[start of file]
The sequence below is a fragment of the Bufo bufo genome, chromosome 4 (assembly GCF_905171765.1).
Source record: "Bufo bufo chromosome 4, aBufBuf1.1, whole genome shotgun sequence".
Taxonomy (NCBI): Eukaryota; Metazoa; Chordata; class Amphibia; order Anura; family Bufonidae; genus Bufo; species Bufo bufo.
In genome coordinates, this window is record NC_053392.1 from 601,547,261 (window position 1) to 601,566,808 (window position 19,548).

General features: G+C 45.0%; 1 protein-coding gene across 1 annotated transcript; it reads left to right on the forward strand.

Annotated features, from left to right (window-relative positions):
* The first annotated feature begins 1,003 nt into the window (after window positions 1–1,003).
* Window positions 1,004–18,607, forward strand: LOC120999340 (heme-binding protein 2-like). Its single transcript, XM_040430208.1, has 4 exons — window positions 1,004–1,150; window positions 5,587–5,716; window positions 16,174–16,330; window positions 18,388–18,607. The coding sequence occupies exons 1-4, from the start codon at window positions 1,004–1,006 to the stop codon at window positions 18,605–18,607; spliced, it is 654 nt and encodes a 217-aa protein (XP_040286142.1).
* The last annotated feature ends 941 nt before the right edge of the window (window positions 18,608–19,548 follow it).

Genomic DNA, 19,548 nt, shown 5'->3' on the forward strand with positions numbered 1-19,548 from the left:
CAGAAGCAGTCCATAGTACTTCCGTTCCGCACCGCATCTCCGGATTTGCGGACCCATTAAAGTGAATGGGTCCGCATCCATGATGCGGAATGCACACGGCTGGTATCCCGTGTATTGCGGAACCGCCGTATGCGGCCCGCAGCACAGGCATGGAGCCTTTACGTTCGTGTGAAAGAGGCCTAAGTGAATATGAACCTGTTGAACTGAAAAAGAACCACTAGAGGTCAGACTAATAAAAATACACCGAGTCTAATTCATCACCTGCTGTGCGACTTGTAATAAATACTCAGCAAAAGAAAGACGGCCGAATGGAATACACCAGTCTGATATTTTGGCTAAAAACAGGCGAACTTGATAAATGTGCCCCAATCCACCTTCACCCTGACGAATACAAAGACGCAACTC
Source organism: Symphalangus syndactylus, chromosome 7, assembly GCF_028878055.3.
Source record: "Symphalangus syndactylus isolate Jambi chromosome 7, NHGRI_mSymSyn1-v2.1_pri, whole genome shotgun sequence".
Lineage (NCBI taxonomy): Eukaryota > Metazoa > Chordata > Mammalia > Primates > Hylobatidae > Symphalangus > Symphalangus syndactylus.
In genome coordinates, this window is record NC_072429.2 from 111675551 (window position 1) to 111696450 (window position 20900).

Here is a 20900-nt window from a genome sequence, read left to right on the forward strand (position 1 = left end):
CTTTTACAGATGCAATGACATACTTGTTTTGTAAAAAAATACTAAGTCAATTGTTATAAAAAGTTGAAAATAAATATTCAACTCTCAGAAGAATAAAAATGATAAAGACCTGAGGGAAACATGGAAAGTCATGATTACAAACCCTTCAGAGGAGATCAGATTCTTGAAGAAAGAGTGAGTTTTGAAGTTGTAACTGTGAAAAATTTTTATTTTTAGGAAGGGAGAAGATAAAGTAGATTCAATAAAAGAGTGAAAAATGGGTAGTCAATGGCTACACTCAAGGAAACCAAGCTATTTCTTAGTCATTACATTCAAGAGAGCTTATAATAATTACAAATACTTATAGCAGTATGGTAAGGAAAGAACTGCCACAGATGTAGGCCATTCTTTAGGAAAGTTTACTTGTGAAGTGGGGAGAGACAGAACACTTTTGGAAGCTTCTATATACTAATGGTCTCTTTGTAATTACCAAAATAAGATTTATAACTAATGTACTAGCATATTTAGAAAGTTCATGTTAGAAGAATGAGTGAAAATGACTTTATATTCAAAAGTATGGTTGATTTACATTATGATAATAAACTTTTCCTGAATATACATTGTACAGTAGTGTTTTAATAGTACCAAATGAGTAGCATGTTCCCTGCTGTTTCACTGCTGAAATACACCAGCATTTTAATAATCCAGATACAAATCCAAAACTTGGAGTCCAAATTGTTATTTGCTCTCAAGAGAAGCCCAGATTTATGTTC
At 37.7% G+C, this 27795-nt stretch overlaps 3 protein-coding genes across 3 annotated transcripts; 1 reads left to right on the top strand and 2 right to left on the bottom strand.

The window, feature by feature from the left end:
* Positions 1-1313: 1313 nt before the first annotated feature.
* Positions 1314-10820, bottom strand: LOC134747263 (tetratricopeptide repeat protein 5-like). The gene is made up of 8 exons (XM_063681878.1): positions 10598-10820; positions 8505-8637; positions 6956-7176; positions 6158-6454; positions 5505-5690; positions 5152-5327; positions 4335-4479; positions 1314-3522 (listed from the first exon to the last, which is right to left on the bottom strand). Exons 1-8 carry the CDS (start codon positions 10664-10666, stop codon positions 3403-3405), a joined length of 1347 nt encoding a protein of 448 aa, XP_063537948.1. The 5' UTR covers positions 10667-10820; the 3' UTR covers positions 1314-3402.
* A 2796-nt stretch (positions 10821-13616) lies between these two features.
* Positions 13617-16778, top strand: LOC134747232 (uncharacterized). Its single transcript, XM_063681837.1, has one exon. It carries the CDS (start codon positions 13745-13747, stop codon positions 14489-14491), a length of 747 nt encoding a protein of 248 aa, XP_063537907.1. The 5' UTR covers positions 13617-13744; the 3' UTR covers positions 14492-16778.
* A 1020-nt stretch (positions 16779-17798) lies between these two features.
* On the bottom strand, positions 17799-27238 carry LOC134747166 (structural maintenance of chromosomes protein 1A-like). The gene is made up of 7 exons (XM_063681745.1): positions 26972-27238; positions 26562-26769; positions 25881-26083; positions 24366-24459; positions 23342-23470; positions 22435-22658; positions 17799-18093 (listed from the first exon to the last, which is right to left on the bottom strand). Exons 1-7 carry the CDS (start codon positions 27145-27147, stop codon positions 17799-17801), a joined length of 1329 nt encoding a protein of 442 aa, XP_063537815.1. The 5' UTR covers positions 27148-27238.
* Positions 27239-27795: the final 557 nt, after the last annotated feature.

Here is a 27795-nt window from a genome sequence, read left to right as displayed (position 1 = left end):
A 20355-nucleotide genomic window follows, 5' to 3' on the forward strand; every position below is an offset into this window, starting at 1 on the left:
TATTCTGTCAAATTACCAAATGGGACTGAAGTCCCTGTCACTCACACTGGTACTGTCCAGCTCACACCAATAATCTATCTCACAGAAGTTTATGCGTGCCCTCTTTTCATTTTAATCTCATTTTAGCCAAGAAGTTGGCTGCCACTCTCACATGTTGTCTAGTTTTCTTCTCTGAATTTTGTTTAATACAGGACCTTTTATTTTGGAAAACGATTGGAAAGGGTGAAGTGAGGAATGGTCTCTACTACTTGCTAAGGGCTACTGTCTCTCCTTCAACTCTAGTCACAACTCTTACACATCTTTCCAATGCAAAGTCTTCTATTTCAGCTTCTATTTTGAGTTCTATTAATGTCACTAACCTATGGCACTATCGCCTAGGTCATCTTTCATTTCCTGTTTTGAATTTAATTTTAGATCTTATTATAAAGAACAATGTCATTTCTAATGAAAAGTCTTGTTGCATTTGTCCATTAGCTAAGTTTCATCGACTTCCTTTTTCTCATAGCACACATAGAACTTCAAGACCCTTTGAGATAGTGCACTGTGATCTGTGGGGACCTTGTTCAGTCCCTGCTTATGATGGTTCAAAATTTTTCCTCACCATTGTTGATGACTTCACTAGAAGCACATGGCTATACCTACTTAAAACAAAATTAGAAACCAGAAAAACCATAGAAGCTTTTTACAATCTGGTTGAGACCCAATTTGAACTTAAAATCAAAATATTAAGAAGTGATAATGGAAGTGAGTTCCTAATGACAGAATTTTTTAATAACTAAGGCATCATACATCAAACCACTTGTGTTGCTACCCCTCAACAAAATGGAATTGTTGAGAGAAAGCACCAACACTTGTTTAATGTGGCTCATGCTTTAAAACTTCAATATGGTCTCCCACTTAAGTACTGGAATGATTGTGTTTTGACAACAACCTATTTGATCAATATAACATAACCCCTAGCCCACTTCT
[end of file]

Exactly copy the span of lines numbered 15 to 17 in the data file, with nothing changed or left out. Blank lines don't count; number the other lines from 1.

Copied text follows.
In genome coordinates, this window is record NC_072429.2 from 111675551 (window position 1) to 111696450 (window position 20900).

Here is a 20900-nt window from a genome sequence, read left to right on the forward strand (position 1 = left end):
CTTTTACAGATGCAATGACATACTTGTTTTGTAAAAAAATACTAAGTCAATTGTTATAAAAAGTTGAAAATAAATATTCAACTCTCAGAAGAATAAAAATGATAAAGACCTGAGGGAAACATGGAAAGTCATGATTACAAACCCTTCAGAGGAGATCAGATTCTTGAAGAAAGAGTGAGTTTTGAAGTTGTAACTGTGAAAAATTTTTATTTTTAGGAAGGGAGAAGATAAAGTAGATTCAATAAAAGAGTGAAAAATGGGTAGTCAATGGCTACACTCAAGGAAACCAAGCTATTTCTTAGTCATTACATTCAAGAGAGCTTATAATAATTACAAATACTTATAGCAGTATGGTAAGGAAAGAACTGCCACAGATGTAGGCCATTCTTTAGGAAAGTTTACTTGTGAAGTGGGGAGAGACAGAACACTTTTGGAAGCTTCTATATACTAATGGTCTCTTTGTAATTACCAAAATAAGATTTATAACTAATGTACTAGCATATTTAGAAAGTTCATGTTAGAAGAATGAGTGAAAATGACTTTATATTCAAAAGTATGGTTGATTTACATTATGATAATAAACTTTTCCTGAATATACATTGTACAGTAGTGTTTTAATAGTACCAAATGAGTAGCATGTTCCCTGCTGTTTCACTGCTGAAATACACCAGCATTTTAATAATCCAGATACAAATCCAAAACTTGGAGTCCAAATTGTTATTTGCTCTCAAGAGAAGCCCAGATTTATGTTC